Three-dimensional printing is the latest technological marvel that seems to be straight out of Star Trek. In a few short years, what started with the production of simple items such as plastic whistles has progressed to the bioprinting of skin, bone, and heart tissue for human transplantation. In Australia, 3D printing has been used to produce horseshoes.
In 2013, John Barnes, Titanium Technologies Leader at Commonwealth Scientific and Industrial Research Organization in Victoria, produced a set of titanium racing plates to correspond with that year's celebration of the Melbourne Cup Carnival. Barnes, an American who studied at Purdue University in Indiana, thought it would be a good way to promote the capabilities of using a scanner to produce custom-printed horseshoes instead of the traditional computer-assisted drawing (CAD) software.
“The hand-held scanner is pretty advanced, so it picks up what you want and then you can trim the file electronically if need be,” Barnes explained. “Scanners are advancing rapidly and becoming easier to use, primarily from the push in 3D printing.”
Australian trainer John Moloney offered one of his racehorses to be the guinea pig. To assure the horse's anonymity, it was dubbed “Titanium Prints” for the media. The lightweight titanium shoes were widely touted as a way to make racehorses faster, but they never caught on.
“It was decided not to go with the plates, we went back to the old plates,” Moloney said.
“It was never meant to be a competitive shoe, but we've fielded many inquiries from all over the world on what might be possible,” Barnes said of the publicity stunt. “The durability would be quite good. Aluminum is tough to compete with for racing because, while titanium is light, aluminum is lighter yet, so it becomes a [thickness] issue and then whether it gets too thin to do its primary job of protecting the hoof.”
Barnes's cohort in the experiment was equine podiatrist Dr. Luke Wells-Smith at Equine Podiatry and Lameness Centre in New South Wales. Wells-Smith realized the therapeutic value of scanning a foot to produce a custom-fitted shoe for his laminitic patients.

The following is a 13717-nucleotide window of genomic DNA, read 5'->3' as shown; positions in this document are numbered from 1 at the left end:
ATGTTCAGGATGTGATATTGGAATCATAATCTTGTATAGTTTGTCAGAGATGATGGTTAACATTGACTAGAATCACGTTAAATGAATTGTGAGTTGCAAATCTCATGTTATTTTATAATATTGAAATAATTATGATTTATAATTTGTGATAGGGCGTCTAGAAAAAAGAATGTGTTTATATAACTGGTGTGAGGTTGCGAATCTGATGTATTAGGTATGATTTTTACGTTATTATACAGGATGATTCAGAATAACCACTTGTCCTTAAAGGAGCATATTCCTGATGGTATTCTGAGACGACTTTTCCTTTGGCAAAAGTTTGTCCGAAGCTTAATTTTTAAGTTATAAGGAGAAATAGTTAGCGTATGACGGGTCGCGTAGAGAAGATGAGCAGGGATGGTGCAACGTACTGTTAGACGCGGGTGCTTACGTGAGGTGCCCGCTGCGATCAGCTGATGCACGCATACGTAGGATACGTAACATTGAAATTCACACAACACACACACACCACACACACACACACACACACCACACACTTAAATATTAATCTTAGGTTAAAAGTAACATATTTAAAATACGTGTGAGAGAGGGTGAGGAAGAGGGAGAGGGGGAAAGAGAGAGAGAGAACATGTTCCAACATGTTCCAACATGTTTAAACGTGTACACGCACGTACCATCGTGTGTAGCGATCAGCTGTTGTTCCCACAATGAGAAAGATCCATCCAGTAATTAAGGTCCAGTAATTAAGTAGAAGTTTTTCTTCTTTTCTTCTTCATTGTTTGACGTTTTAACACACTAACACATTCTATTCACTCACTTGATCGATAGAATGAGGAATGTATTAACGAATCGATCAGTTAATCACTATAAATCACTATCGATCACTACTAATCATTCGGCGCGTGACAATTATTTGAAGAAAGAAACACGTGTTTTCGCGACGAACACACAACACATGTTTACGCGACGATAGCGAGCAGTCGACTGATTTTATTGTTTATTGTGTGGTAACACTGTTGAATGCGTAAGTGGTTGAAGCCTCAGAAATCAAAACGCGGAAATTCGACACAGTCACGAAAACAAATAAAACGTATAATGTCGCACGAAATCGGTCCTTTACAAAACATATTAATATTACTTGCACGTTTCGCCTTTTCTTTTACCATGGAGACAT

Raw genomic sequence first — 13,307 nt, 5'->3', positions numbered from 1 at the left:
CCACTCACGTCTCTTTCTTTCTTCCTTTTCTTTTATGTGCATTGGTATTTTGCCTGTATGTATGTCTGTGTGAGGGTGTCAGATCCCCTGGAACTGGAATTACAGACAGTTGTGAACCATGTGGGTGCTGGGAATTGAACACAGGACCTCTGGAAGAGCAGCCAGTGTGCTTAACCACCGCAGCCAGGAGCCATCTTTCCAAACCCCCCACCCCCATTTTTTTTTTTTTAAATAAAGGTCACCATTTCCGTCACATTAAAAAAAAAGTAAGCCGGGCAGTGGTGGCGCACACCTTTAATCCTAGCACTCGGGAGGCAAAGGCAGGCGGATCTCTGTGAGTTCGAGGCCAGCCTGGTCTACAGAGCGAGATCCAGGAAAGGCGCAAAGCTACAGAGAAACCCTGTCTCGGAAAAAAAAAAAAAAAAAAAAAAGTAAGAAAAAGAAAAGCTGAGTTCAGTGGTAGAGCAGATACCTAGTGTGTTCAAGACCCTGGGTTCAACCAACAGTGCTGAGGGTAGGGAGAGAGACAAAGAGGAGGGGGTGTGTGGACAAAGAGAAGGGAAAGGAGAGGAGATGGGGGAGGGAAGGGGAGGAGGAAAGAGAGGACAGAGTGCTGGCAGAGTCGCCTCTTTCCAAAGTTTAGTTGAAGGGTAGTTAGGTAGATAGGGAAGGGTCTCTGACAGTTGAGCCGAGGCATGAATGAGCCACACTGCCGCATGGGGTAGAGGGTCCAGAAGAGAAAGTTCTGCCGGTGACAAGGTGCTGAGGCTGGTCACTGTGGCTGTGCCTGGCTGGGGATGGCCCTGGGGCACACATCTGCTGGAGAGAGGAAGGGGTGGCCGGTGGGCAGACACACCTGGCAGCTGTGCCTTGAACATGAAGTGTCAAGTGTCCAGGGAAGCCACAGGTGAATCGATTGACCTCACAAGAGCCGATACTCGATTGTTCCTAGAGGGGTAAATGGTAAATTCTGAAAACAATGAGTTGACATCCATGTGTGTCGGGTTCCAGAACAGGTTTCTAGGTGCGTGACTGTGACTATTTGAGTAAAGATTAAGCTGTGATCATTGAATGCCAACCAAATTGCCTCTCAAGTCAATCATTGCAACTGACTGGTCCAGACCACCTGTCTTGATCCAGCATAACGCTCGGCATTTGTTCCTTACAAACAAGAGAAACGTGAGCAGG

The first horse to benefit was a severely laminitic pony named Holly, whom Wells-Smith had been nurturing for some time. Using the 3D scanner and information from X-rays, he designed and printed a full rocker shoe to help improve Holly's hoof health and stabilize her laminitic episodes.
Holly was returned to the care of her home veterinarian and farrier, and three years later, the pony is still doing well.
“I think the shoes were reset numerous times, which speaks for the durability of titanium,” Wells-Smith said.
The podiatrist continues to work with 3D-printed shoes for horses with other foot problems.
“We have designed multiple shoes for a range of horses in different disciplines,” he said. “A wide-webbed, rolled-toe plastic shoe was designed for a Warmblood dressage horse with a broken back hoof-pastern axis. Further, shoes similar to Holly's were printed in plastic to treat two other ponies with laminitis. A unique design technique was used to alleviate pedal-bone pressure in a severely laminitic broodmare. This 3D-printed shoe had very promising results, and the shoe was designed specifically around the radiographs for this horse.”
Renowned equine podiatrist Dr. Ric Redden is one of Wells-Smith's mentors. Redden has spent his career perfecting forged specialty shoes for horses with laminitis and other hoof problems, so he said he will stick with hammer and anvil.
“My entire line of mechanical enhanced shoes are the product of years of research and development, as I have sought ways to reverse the forces that are responsible for mechanically inhibiting circulation to the structural components that can quickly destroy the foot and even the life of laminitic cases,” he said. “Rockered properly and fitted to the properly trimmed foot, they can meet high mechanical requirements reusing deep digital tension up to 60 percent. At this level they can have potent medical benefits, and they have saved the careers and lives of countless cases, many presented as hopeless and a loss cause.
“The 3D printing is very interesting and it holds a lot of promise for those who do not design, forge, and eventually manufacture shoes for sensitive therapeutic cases. Luke [Wells-Smith] is one of my most-advanced students, and he is doing a great job carrying the torch.”
3D Racing Plates?
Wells-Smith now has turned his attention to producing an improved version of Barnes' 3D-printed racing plates.
“Titanium is lightweight and durable, which can be advantageous when racing,” he said. “However, many other products can be utilized, such as plastic and aluminum in 3D printing. Not only can we use materials that are lightweight, we can also use design techniques to minimize the overall mass of the shoe. I think at this point in time, it is difficult to estimate the benefit of 3D printing on performance. If we can improve foot health by designing, manufacturing, and applying shoes that preserve the sensitive structures of the foot, we could have horses less prone to injury and lameness over their racing career.
“In terms of 3D printing shoes for the racehorse, watch this space! We have new designs for dealing with heel soreness and promising new composites to reduce concussion while at fast work and are also using weight-optimization concepts.
“This technology is moving quickly and much of what we have will be revealed in the near future, no doubt.”
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